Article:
California State University, Bakersfield
ocean acidification, hypoxia, larval development, red abalone, upwelling, climate change, marine ecology
Global climate change is driving two principle shifts in ocean conditions, including: warming of surface waters, and acidification and deoxygenation of deeper waters. These changes create stressful conditions within marine ecosystems and are projected to increase through this century and beyond. Seasonal events known as upwelling bathe coastal ecosystems in colder, nutrient-rich waters from deeper areas of the ocean, but the acidic, deoxygenated water caused by climate change is brought to nearshore-coastal communities from these seasonal events and can be potentially stressful for species inhabiting these areas. To assess the impacts of current and future upwelling-related ocean conditions, we selected the red abalone, Haliotis rufescens, as a model organism affected by upwelling dynamics. Few studies have been done to test the effects of simultaneous exposure to low pH and low dissolved O2 on developing embryos. In this novel study, we measured the effects a multi-stressor event, such as upwelling, would have on development of the CaCO3 dependent organism, H. rufescens. We compared the developmental stages from fertilization to hatching while abalone embryos were exposed to a treatment of either low pH/low O2, low pH/high O2, or a control treatment of high pH/high O2. This experiment evaluates whether these potentially harmful conditions would slow and/or impede the transition from early developmental stages to free-swimming planktonic larvae. Data suggests development in a low pH/low O2 environment will adversely affect hatching of H. rufescens embryos.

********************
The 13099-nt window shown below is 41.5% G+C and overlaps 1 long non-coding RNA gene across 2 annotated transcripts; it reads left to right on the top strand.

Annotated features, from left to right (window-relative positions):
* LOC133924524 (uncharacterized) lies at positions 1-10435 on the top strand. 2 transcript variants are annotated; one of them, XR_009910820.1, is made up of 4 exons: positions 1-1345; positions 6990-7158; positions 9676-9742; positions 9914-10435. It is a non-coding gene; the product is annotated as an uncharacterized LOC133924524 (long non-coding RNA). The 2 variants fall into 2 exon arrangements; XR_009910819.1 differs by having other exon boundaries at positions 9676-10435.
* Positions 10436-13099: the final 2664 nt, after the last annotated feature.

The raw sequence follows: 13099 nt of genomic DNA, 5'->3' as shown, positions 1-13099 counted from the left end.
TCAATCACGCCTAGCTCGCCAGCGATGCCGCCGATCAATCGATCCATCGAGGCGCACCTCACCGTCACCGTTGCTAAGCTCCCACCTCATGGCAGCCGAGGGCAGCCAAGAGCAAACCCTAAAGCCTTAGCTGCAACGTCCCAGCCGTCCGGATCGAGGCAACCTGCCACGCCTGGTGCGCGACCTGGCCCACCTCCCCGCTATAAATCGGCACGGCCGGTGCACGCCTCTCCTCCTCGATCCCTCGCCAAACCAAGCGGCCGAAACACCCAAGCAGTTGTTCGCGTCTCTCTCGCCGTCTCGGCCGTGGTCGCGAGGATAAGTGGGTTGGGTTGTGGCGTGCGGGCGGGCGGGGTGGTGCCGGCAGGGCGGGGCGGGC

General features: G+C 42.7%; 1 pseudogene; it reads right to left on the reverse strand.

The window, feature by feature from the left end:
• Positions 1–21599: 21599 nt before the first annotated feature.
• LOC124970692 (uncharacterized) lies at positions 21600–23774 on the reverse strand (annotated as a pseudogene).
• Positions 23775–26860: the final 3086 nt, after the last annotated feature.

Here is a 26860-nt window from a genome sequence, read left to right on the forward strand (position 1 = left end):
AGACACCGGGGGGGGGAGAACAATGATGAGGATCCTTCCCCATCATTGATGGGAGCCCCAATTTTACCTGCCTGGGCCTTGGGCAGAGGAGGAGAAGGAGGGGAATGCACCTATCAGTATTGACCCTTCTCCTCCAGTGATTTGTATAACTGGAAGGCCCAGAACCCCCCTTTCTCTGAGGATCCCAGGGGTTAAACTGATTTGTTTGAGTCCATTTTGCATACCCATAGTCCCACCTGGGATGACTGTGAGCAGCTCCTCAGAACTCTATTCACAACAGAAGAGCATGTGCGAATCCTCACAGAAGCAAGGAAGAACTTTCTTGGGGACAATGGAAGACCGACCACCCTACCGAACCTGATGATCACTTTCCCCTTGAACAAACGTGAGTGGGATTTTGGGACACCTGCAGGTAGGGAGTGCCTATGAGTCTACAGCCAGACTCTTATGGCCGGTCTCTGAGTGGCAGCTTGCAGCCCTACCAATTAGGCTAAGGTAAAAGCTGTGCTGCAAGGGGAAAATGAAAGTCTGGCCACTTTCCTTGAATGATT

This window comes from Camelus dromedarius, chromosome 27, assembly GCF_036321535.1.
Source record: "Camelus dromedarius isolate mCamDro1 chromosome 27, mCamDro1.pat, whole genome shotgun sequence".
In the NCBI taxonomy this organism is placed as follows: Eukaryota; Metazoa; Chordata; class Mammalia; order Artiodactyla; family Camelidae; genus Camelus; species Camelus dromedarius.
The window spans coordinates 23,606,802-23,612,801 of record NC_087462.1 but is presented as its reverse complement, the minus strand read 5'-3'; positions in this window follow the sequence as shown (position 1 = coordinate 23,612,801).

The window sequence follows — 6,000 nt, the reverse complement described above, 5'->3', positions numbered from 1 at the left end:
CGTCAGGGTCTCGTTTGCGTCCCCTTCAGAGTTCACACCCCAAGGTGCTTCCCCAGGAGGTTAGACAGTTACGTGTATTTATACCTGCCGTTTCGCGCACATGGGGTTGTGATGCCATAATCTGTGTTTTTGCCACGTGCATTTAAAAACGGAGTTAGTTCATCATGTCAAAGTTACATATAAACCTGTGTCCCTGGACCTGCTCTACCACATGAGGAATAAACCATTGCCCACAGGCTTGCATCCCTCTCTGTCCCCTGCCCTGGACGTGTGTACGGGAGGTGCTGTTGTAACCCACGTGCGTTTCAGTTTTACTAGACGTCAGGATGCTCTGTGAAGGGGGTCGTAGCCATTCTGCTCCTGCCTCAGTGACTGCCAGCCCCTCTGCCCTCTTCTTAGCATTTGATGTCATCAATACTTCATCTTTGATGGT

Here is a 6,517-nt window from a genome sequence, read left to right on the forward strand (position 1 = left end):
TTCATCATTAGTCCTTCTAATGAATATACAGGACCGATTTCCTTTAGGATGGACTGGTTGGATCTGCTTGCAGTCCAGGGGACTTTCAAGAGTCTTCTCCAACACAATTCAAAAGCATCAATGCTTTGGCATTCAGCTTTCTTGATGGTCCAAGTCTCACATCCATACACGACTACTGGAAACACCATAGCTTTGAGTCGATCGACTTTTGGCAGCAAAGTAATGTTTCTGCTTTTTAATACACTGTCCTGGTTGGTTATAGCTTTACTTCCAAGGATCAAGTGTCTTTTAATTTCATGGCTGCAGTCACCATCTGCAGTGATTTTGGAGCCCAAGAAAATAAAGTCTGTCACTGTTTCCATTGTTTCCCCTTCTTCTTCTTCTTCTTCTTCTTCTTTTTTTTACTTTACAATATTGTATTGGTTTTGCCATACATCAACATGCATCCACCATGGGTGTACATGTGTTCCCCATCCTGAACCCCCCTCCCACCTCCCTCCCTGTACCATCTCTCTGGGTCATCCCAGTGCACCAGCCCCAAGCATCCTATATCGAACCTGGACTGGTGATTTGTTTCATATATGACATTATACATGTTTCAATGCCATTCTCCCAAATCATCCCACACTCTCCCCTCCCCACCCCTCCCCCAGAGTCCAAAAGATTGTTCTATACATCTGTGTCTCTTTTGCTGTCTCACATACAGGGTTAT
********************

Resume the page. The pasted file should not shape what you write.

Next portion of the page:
Heard, Madison, "Effects of Climate Change on the Larval Development of Haliotis rufescens" (2016). CSU Student Research Competition Delegate Entries. 4.